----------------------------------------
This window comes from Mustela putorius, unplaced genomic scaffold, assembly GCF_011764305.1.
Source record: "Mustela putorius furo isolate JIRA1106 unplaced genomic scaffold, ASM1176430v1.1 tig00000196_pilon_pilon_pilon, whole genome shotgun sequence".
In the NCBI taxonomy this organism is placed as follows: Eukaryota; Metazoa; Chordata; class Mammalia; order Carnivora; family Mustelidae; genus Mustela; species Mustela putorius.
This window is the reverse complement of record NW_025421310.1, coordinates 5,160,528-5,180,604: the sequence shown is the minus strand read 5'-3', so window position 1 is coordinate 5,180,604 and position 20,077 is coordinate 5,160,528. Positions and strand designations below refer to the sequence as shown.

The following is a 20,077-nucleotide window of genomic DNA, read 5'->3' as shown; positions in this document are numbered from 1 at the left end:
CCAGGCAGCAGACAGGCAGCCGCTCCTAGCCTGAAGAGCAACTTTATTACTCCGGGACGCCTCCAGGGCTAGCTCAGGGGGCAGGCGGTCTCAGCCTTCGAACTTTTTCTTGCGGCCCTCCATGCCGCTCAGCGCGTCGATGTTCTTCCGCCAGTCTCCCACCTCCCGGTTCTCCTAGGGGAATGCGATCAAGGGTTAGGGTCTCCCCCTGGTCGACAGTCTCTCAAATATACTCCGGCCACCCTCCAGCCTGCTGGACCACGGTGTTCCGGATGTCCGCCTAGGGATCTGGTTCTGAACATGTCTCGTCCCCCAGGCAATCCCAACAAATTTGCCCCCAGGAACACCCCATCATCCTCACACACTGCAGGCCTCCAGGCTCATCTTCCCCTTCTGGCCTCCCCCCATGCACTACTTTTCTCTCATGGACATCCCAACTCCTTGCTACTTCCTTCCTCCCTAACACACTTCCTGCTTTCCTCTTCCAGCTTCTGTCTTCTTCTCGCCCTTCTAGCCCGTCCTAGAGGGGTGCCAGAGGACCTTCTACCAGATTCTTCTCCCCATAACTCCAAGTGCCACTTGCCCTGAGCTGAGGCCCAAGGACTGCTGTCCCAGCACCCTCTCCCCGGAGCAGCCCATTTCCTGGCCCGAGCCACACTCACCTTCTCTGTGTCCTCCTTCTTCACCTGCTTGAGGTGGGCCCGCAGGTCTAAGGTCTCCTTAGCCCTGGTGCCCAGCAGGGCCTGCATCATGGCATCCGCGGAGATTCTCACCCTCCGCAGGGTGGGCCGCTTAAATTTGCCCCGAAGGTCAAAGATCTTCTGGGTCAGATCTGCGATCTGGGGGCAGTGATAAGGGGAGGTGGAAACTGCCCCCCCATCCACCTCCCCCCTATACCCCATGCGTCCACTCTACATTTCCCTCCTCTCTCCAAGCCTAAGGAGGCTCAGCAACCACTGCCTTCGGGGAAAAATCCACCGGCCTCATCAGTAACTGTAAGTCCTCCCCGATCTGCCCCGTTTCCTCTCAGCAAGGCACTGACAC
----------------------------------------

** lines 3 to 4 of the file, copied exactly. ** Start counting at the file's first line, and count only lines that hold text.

In the NCBI taxonomy this organism is placed as follows: Eukaryota; Metazoa; Chordata; class Mammalia; order Carnivora; family Mustelidae; genus Mustela; species Mustela putorius.
This window is the reverse complement of record NW_025421310.1, coordinates 5,160,528-5,180,604: the sequence shown is the minus strand read 5'-3', so window position 1 is coordinate 5,180,604 and position 20,077 is coordinate 5,160,528. Positions and strand designations below refer to the sequence as shown.